Pick up the phone and call the folks at a service such as Kroll Ontrack to see what they can do for you. I’ve had good experiences with OnTrack. Professional companies do a superb job at pulling data even off of drives that have been formatted, overwritten, or even severely physically damaged. Keep in mind though that these services generally run in the thousands of dollars and higher.

If the drive is yours, or the data you get from the drive is valuable, we’d strongly suggest you make sure your data is backed up, both locally and online. After all, it’s better to be able to get the data back quickly than have to jump through these hoops every time a drive fails. Remember, every hard drive will fail eventually; it’s just a matter of time. Now go forth, use this knowledge for good, and recover!

Cheers Lifehacker

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  • Used Recuva just the other day for the first time on a users HDD and was extremely impressed. A couple of other apps were just no good. Recuva took longer but man did it find a lot of files.

    Some of them ‘ahem’ shall stay deleted.

  • If you are in sydney there is a decent place in St Leonards Call xyber. i have used them twice. they were very honest and professional. cost me about $500 to recover a broken hard drive ( 1st time) and to recover a disk that had been formatted incorrectly (2nd time)
    could help someone in need

  • Not for the feint of heart and only after all other possibilities have been exhausted:

    Wrap the hard drive up in as many bags as possible to ensure no moisture gets in and chuck it in the freezer overnight. You may be able to get it to kick in long enough to grab an image using Clonezilla ( and then work on the file system/recovery from that image.

    I have recovered multiple hard drives this way however it is a last resort if you do not want to open your wallet up for the professionals.

    4 from 5 is my success ratio using this method – Once bitten twice shy, backup your data!

      • you may have missed the ‘damaged’ part of ‘damaged or erased’.

        As well as the freezer trick, just turn the drive upside down and try again. sometimes that small change will let you pull some data off a damaged drive.

  • I’ve used Craig who runs DataRetriever before to recover a broken hard drive. I can’t recommend him highly enough (if you are in this situation where you need to bring in the big guns, otherwise I highly recommend a backup), he is highly professional and upfront about everything, and he was only a fraction of the cost of other places.

    He is based in Melbourne but takes drive submissions Australia wide. Last time I checked he does free assessments and no charge if recovery is unsuccessful.

    • I recently used Craig based on this comment, and I highly support SimonG’s thoughts.

      Craig did provide a free quote, and kept us informed throughout the process. Highly recommended.

  • My problem is the ability to hook the damn drives up and make use of them. I have so much stuff sitting on shelved HDDs that it is laughable. If I could get a Tower in which I could plug all my damn HDDs so they can be accessed from my Laptop I could get the job done.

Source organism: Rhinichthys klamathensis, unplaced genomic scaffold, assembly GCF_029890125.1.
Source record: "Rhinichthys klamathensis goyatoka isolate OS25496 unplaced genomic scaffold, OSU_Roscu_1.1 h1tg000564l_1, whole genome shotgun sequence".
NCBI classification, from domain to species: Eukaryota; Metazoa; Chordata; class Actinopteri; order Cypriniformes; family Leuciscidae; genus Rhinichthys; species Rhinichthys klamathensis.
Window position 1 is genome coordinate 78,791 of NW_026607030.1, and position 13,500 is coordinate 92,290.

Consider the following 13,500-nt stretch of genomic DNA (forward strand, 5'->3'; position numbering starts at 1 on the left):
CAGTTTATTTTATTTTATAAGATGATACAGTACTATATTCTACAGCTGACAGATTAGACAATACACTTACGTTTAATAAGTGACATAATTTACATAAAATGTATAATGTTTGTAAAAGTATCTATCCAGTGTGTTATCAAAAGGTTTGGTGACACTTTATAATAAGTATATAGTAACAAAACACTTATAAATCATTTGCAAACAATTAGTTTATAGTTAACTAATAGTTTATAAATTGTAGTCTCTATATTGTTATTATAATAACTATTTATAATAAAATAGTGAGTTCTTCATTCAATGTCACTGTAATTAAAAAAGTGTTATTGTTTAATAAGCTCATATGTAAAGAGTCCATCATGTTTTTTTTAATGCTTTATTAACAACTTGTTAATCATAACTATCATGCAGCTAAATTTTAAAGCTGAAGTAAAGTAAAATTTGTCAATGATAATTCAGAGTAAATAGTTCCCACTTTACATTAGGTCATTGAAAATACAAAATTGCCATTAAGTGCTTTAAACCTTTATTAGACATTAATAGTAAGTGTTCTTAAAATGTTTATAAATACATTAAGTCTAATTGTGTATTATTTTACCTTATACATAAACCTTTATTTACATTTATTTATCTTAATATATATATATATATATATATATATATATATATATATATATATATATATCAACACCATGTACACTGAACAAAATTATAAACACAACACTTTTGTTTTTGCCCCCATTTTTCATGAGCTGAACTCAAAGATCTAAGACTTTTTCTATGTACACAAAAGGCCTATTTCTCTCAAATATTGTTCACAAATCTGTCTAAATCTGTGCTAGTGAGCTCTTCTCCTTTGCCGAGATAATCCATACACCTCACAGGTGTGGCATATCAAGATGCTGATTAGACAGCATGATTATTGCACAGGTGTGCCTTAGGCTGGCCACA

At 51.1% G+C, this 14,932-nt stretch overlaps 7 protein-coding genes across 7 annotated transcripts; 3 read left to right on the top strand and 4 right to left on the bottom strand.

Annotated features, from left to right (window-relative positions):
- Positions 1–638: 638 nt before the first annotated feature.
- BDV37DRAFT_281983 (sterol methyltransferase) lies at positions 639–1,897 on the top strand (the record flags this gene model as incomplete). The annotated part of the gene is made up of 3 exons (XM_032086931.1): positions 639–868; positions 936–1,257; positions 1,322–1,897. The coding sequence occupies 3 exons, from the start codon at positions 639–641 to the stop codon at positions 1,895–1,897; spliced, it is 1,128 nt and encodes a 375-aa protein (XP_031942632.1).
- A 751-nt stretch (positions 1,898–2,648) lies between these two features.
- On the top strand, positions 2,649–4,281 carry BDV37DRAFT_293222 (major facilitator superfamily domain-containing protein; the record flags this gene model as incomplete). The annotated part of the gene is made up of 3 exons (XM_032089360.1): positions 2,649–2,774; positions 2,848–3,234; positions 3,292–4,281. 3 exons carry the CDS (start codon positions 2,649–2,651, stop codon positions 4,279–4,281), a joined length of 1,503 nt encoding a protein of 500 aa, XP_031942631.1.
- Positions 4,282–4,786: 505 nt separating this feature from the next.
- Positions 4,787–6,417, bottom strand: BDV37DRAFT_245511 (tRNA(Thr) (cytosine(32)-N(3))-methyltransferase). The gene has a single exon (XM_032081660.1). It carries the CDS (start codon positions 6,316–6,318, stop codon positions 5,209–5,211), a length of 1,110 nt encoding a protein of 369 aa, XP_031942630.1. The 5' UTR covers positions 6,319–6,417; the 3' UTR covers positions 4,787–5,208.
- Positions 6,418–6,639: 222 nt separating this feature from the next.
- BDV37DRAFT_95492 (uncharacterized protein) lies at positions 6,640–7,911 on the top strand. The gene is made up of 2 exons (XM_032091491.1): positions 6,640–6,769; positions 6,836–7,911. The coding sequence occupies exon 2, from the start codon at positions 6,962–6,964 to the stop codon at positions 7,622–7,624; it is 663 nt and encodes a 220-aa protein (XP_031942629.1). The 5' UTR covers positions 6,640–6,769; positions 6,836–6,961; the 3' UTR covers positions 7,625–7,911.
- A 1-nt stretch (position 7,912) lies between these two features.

• The dead hard drive eventually affects all computer users. Frustration soon kicks in due to the loss of pictures, music, documents and other files – files that you can’t always replace. Do not worry, unless corruption has occurred within the files, the files can actually be saved and most of the time, the data is intact. It is good if you have a backup of your important data.
    Like iPhone, if you have the data recovery, you can get back the files from iTunes. If not, use some software like iOS Data Recovery. Android Phone can use Android Data Recovery. Then you can recover the data.

  • How do you mean “dead”?

    If you reformatted it and everything is gone, then a recovery program like the one mentioned above will probably get most of the data back.

    If you have dropped, shook it while it was running and no longer works, then you will have to send it in to a specialist to recover the data. Will likely cost a fair bit of money.

    If the drive has been significantly damaged and/or the chassis of the drive is bent inward, then it is likely that platter inside has shattered and there is nothing you can do.
    To test for this, carefully shake it (unplugged of course) and listen for anything rattling around in there, accroding to Any data recovery

  • This I bet is the worst situation faced by almost many computer users. All people look for is ways to get their data back and at the end they reach out to a professional to do this task as stated in this article. If it is for computer I would strongly recommend Recuva but if you are an android user then I would recommend Android data recovery software –
    Shout for help if you need any.

  • When you lost data ,
    the first thing, check out the backup, whether you have synced the data to Gmail account, or saved on your pc.
    Then, you should never add more data to your phone after data loss, cuz they can take up more space, the lost data will be overwritten.
    Last thing, you can try recovery methods, Recuva, you can also try professional data recovery programs.